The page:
27 Apr 2023

Interview with Manuel João Costa, University of Minho, Portugal

In this interview, we talk to Manuel João Costa, Pro-Rector for Student Affairs and Pedagogical Innovation at the University of Minho (UMinho), in Portugal. With a background in biochemistry, he has been at the University of Minho since 2004. He is involved in various activities in the European higher education sphere, including the European University Association’s Learning and Teaching Steering Committee, the Education Committee of the Federation of European Biochemical Sciences, the Faculty Development Committee of the Association for Medical Education in Europe, and as Institutional Coordinator in the Arqus European University Alliance, which is a collaboration between regionally engaged research universities across Europe.

1. Let’s start with a possibly huge question! What does student engagement look like from a Portuguese perspective, and what does it mean for the activities and ethos of the University of Minho?

A huge question indeed. The Portuguese higher education community is generally positive about taking in students’ vision and voice, and also quite aware of the importance of student engagement in their education to academic success. Formally, there is student representation in the governance of institutions and their academic units. Students make 50% of the education councils of faculties within the Portuguese system. In addition, there is positive cooperation in university governance of student unions which are partners in the creation of more student-friendly educational environments.

UMinho’s ethos is centered on core themes that relate to the student experience, such as student-centeredness of learning and teaching, feeling of belonging to the academic community, and civic and social responsibility. UMinho sees students as active participants in their own learning and development, with a role in shaping the educational experience, and therefore seeks students’ insights and perspectives beyond their formal participation in committees. UMinho and AAUM (UMinho’s students’ association) nurture a relation of trust. UMinho co-constructs many significant activities (for example the welcoming and induction of new students or entrepreneurship development and job fairs). Its academics are well known nationally by their empathic ways to relate to students. The success of UMinho in many initiatives is also the result of a successful engagement of students in many phases of the conceptualization and implementation.

2. You co-wrote a paper in 2018 offering twelve tips for engaging students in medical education contexts. It was interesting to note that creating a culture of student engagement was top of your list. As a university leader, how do you create such a culture?

In the context of your question, “culture” refers to the presence of, among a number of elements, a variety of beliefs, values, and customs within UMinho. I am not sure leaders really can “create” a culture, but rather create the conditions in the academic and educational environments to steer change in some directions. The key point is understanding those environments and developing a collective vision with the academic community about how to enhance the potential to engage students. As a leader, I try to do those by bringing all relevant voices to the discussion, in particular about medium and short term actions to achieve change. A key ingredient in this process is the development of trust amongst all partners participating. I therefore foster open communication, encourage collaboration and seek to be transparent and available to all. Because it is critically important not to reinvent (broken) wheels, I try to keep myself informed about research and best practices in other institutions, nationally and internationally, in the field of student engagement. Lastly, I invest energy in communication of the initiatives and their impact to the UMinho academic community and also beyond, as I believe that communication is key to develop a collective awareness to sustain change.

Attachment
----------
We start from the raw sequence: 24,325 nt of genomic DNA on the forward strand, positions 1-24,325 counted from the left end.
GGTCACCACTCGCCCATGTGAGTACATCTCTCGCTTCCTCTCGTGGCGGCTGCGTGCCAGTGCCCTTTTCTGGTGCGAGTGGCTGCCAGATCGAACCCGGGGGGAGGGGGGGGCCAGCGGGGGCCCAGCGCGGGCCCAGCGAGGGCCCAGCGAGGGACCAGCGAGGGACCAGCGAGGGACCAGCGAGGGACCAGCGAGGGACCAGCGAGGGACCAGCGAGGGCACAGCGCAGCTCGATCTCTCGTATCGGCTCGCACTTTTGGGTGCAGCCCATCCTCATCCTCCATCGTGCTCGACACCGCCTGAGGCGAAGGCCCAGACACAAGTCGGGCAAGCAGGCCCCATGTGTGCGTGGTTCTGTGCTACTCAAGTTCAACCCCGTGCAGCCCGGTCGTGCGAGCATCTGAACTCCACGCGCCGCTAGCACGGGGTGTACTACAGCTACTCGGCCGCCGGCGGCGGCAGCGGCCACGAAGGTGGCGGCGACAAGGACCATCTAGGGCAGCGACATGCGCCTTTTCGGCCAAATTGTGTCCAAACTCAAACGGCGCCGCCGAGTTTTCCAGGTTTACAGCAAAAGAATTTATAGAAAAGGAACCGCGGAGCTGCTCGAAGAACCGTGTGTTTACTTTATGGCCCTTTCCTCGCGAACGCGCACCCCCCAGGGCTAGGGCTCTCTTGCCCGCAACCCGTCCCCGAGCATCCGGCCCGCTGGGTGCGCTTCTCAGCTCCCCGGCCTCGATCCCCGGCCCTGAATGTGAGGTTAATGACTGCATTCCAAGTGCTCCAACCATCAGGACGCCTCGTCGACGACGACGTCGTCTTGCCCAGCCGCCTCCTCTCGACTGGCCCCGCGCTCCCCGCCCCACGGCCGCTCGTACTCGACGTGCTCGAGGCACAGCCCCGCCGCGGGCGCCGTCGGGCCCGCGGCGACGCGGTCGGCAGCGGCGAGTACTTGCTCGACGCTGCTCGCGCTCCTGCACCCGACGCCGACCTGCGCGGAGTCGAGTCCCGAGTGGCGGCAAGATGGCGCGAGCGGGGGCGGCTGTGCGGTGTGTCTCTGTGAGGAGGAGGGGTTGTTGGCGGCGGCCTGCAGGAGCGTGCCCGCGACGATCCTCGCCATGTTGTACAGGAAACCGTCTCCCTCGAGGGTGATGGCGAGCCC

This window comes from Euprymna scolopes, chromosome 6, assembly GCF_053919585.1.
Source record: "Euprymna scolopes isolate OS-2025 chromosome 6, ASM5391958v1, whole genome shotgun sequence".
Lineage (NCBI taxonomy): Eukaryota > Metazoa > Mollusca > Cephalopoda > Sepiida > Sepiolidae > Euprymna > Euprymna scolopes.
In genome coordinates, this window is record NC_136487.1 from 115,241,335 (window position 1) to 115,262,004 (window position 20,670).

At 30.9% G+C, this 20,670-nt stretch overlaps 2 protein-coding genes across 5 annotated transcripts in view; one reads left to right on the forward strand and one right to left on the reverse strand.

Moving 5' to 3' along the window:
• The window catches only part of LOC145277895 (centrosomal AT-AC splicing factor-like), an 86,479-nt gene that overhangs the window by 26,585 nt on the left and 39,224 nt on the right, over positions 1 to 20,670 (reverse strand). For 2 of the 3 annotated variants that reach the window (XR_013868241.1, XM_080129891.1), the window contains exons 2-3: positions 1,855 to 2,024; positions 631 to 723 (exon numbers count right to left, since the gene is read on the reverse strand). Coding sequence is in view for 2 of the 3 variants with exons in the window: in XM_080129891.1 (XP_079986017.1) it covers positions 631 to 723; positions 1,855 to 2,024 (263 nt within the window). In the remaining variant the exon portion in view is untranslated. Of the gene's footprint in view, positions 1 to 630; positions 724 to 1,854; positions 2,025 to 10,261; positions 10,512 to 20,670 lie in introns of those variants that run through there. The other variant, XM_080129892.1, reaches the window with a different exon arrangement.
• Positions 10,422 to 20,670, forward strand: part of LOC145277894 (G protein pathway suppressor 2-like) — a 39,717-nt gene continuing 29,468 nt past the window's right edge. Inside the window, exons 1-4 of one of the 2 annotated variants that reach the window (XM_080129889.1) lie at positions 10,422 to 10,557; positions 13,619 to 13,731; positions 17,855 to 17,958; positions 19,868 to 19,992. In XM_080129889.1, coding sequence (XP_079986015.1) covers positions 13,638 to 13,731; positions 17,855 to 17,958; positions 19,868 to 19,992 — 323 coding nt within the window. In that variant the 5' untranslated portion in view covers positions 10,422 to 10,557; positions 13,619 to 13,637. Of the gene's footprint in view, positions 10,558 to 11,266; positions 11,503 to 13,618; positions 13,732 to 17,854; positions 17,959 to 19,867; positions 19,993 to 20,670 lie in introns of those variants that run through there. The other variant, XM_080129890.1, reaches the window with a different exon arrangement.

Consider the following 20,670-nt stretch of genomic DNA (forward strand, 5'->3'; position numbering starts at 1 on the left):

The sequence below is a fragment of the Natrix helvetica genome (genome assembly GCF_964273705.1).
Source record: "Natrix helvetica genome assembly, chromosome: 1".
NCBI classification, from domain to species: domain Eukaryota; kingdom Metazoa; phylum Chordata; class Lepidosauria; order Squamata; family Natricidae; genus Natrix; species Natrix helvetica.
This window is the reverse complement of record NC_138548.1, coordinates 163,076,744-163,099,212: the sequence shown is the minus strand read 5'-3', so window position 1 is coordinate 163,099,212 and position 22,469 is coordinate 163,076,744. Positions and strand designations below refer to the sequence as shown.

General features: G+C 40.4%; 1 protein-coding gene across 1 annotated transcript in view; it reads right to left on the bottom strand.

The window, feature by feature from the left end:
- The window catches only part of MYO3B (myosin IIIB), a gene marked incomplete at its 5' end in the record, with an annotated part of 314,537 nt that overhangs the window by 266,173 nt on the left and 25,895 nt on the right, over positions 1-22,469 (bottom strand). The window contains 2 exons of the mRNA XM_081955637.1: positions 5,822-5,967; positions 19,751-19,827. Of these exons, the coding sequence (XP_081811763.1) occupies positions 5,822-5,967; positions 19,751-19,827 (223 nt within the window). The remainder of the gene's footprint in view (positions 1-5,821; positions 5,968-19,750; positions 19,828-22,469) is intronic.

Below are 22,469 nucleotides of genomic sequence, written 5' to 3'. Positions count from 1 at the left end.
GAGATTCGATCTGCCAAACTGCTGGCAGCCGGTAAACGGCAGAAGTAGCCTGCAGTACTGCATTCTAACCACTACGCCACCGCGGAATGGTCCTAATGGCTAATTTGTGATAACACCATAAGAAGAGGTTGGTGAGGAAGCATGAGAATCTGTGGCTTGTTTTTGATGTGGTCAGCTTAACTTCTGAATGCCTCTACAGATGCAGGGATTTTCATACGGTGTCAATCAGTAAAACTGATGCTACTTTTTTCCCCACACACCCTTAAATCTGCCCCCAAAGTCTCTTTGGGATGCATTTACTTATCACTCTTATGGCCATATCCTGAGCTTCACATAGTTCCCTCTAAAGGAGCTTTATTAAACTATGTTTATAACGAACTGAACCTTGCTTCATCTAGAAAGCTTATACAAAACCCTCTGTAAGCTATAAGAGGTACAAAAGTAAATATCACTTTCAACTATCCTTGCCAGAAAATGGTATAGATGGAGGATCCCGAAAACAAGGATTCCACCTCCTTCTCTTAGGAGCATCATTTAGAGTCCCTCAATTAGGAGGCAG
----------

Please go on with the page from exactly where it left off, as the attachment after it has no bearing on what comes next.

3. One project you have been working on recently is co-designing a training programme on enhancement of learning and teaching for student reps. Can you tell us a bit about what this involves, and how you have worked with students to develop it?

The ultimate goal of development of learning and teaching is the enhancement of the academic experience of students. Since 2017, we have developed a number of initiatives to support academics to transform teaching to be more digitally enhanced and to become more engaging to students, and have reached a few hundred academics. As the educational environment is being changed, it is clear to us that it is important to develop students’ understanding of why UMinho is steering away from traditional approaches. Increasing student literacy about contemporary learning and teaching is important to conquer their active participation in the process, as we will find better solutions with their collaboration.

I have had discussions for quite some time with students’ union representatives about this, and we share the vision and agree on what needs to be done to enhance learning and teaching at UMinho. Students have participated in the discussions that created the training programs for academics and also as facilitators in some academic training initiatives. When I felt we were ready to take a step to create our training programme, I discussed whether the students also felt that it was time to do it (the first conversation took place in April 2022).